Kamuzu Stadiumâ€™s indefinite closure threatens the survival of six â€˜Blantyreâ€™ Super League clubs which have, so far, lost roughly K4 million (about $13 000) in gate revenue through playing all their games away.
Weekend Nation calculations show that the average loss in revenue from the nine games Big Bullets, Escom United, Mighty Wanderers, Bvumbwe Research, Blantyre United and Azam Tigers have each played in Nchalo, Zomba and Balaka is K4 050 000 (about $13 000).
When playing at home each team spends an average of K25 000 (about $75) to prepare a squad or K225 000 (about $681) in nine games. But on an away game, the figure shoots to K100 000 (about $303) largely due to travel expenses incurred, translating to K900 000 (about $2 727) each for nine matches.
The rise in the cost comes at a time when gate collections, which hovered around K125 000 (about $378) at the condemned Kamuzu Stadium, have through playing away slumped to K27 500 (about $83) on each match.
In total, the six teams would have in nine games raked in K6 750 000 (about $21 000) had they played at a Blantyre venue, but that figure has declined to K1 485 000 (about $4 500). Four of the above six teams owned the figures when asked for their comparative expenditure and income.
Bullets, Blantyre United, Escom United and Wanderers officials Higger Mkandawire, Lawson Nakoma, Fanuel Nkhono and Chiyembekezo Zidana respectively admitted separately that they are in a financial squeeze due to fulfilling away assignments.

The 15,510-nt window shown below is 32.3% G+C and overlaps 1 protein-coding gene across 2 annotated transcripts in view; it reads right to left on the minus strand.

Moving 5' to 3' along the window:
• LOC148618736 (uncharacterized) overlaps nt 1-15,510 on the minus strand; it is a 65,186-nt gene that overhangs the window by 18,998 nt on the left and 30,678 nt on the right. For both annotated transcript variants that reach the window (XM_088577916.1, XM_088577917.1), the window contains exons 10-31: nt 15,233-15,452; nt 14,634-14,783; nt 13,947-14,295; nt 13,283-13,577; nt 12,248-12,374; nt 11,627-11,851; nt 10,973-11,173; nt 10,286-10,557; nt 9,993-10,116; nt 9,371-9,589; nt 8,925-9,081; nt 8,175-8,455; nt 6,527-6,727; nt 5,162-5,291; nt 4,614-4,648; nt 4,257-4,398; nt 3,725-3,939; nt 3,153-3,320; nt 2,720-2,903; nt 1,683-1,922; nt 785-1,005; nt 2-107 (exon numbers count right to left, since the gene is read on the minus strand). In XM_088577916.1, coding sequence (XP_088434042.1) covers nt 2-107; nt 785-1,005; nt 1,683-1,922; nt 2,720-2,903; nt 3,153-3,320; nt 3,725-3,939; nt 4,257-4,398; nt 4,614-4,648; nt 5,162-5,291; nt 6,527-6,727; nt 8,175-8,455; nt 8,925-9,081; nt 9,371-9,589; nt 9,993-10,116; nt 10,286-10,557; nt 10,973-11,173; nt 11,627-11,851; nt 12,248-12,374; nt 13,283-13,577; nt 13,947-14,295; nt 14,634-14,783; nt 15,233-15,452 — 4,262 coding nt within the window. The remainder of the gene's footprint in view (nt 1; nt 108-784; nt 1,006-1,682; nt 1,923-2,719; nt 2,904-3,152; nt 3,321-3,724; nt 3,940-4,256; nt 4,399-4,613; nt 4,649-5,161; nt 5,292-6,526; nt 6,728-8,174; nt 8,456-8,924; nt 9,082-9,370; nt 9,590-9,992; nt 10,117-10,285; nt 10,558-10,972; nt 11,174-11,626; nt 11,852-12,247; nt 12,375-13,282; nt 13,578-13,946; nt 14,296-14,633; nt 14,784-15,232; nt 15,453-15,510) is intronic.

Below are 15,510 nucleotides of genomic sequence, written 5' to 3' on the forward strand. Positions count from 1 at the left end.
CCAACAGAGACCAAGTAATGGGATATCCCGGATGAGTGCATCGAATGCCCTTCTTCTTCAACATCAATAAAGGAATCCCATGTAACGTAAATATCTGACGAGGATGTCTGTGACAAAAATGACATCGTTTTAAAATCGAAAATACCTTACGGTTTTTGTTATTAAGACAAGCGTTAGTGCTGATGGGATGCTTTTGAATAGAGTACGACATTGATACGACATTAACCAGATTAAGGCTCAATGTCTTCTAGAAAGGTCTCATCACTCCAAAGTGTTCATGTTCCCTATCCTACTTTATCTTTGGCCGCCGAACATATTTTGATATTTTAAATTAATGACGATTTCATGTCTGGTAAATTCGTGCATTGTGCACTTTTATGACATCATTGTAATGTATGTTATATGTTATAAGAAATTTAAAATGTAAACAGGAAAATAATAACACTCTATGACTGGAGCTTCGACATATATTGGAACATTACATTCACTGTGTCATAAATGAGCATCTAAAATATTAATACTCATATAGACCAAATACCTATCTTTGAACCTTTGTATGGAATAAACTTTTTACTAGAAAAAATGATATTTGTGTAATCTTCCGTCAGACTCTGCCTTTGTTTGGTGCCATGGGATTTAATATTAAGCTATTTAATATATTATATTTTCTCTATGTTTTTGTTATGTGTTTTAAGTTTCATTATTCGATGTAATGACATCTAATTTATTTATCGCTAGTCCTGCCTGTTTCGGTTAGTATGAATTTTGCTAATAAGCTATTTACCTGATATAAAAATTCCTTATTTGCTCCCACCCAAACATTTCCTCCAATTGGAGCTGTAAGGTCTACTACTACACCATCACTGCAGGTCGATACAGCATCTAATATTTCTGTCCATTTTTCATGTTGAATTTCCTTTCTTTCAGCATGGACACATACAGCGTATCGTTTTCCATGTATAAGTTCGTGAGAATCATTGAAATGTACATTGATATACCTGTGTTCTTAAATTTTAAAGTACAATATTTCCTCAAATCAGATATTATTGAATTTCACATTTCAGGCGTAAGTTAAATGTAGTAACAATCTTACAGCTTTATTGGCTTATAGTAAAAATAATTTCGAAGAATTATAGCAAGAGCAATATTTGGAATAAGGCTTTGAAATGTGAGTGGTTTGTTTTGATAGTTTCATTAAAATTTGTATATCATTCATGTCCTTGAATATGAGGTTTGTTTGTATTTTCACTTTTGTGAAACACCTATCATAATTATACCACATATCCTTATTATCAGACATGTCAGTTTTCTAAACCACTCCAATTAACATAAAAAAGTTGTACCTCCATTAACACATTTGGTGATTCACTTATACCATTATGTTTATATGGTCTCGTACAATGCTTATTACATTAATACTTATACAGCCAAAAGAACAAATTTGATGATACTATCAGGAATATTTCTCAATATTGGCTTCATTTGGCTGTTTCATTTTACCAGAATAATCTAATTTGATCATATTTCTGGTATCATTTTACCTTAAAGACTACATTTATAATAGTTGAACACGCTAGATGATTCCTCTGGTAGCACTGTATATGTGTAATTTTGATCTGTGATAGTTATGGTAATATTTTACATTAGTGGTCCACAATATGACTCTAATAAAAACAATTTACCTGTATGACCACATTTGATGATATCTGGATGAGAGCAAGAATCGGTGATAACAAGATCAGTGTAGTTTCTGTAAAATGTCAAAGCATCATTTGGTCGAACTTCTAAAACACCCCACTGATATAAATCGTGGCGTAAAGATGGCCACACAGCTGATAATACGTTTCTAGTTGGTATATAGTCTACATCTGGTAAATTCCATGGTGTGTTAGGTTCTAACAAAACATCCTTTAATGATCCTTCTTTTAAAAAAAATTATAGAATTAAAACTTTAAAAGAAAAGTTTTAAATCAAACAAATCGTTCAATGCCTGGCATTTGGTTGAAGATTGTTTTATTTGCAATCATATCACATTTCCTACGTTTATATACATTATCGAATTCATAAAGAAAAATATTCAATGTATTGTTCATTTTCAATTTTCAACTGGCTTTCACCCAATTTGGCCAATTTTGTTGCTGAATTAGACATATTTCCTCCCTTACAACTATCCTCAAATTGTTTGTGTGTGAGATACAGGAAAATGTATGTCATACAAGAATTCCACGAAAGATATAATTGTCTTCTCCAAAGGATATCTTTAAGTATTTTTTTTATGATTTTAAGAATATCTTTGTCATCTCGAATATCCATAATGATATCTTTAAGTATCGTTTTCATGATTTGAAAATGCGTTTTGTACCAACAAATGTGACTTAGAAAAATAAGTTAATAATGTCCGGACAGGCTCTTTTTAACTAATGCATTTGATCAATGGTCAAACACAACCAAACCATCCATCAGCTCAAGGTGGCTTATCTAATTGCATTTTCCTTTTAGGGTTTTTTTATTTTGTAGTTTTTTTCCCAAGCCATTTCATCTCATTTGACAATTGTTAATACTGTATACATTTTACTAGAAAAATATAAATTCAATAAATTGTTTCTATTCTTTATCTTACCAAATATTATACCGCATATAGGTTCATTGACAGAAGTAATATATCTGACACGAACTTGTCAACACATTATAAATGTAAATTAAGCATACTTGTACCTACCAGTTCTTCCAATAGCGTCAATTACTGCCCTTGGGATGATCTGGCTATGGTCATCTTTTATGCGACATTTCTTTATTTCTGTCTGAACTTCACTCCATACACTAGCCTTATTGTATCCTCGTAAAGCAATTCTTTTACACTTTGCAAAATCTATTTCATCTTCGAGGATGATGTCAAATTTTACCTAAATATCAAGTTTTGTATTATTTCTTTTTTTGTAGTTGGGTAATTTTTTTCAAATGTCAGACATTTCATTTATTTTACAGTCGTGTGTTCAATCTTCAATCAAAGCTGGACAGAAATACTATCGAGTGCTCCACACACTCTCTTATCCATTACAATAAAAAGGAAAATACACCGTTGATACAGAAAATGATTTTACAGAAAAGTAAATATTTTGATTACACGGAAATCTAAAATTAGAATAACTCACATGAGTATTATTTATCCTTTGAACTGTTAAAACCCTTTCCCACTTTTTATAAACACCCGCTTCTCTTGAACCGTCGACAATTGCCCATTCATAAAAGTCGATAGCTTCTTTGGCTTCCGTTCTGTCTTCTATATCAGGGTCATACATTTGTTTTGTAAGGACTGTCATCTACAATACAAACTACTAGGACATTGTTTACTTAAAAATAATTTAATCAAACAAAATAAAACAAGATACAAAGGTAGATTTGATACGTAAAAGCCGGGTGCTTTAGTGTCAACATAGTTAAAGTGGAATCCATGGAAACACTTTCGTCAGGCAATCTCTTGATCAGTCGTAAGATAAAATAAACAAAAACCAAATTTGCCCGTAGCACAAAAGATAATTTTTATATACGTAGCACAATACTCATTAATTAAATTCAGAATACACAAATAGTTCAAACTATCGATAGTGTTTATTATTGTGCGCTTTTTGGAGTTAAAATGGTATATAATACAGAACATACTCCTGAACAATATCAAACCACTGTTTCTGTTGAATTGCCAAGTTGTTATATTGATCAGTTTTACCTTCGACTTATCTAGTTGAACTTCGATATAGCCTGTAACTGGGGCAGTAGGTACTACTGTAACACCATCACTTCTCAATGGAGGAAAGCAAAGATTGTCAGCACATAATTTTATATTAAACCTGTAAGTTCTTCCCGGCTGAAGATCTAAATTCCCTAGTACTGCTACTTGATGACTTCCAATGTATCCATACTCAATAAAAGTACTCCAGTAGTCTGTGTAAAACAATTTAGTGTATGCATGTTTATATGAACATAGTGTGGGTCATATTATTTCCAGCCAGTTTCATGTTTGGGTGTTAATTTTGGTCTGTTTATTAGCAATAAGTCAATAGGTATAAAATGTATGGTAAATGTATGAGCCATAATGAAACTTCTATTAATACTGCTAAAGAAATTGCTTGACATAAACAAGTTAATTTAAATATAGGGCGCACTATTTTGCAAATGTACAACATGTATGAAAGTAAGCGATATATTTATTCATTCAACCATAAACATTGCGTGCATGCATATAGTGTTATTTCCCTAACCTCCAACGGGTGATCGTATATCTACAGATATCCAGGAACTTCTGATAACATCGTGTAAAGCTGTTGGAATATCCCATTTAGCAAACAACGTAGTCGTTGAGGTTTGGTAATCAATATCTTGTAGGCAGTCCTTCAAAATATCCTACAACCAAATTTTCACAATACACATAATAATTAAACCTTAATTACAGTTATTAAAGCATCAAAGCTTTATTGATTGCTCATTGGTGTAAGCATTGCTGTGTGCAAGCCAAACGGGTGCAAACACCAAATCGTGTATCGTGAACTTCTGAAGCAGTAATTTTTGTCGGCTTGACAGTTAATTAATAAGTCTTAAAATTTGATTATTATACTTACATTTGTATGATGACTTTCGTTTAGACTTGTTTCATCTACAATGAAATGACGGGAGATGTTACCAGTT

â€œWith the closure of the stadium, this has been frustrating and resulted in lost income. With no sponsorship for [most] teams in the South, such income is imperative for survival and long-term sustainability. The big games raise more and clubs in Blantyre have been deprived of good income for sure,â€ Nkhono noted on Friday.
He admitted that on a match day it costs them K100 000 (about $303) travelling away while Nakoma revealed, how at times, he contemplates throwing in the towel due to the financial burden.
â€œI hope one day we shall get a sponsor or someone will buy out the club so that I can recover the money. In the absence of broadcasting rights, there is nothing to gain from running the club,â€ said Nakoma, who uses personal resources on the team. His team also has three officials.
â€œAdd to that K45 000 (about $136) we spend per week paying training allowances (25 players and coaches), K125 000 (about $378) for a win and K260 000 for monthly upkeep, then the burden of running a team without a sponsor becomes unbearable,â€ he said.
Mkandawire also admitted the cost of keeping the club going is now pegged at roughly K1 million (about $3 303 per month, up from around K300 000.
Apart from gate proceeds, league sponsors TNM gives each of the 15 teams K1 million grant, with K300 000 (about $909) remitted to Super League of Malawi in affiliation and registration fees.
Playing in Presidential Cup earns K10 million (about $30 303) for winning the championship, K7 million (about $2 121) for Standard Bank Knockout Trophy and K8 million (about $25 000) for Carlsberg Cup.
The current domestic season runs up to next February, making it 10 months. Teams spending K1 million per month would thus fork out K10 million, which is equivalent to the biggest prize money in the country.
Recently, Sulom general secretary Williams Banda told Weekend Times that â€œwe expect revenue to drop to around K30 million in the second roundâ€ [compared to K47 million for the first round] due to the closure of Kamuzu Stadium.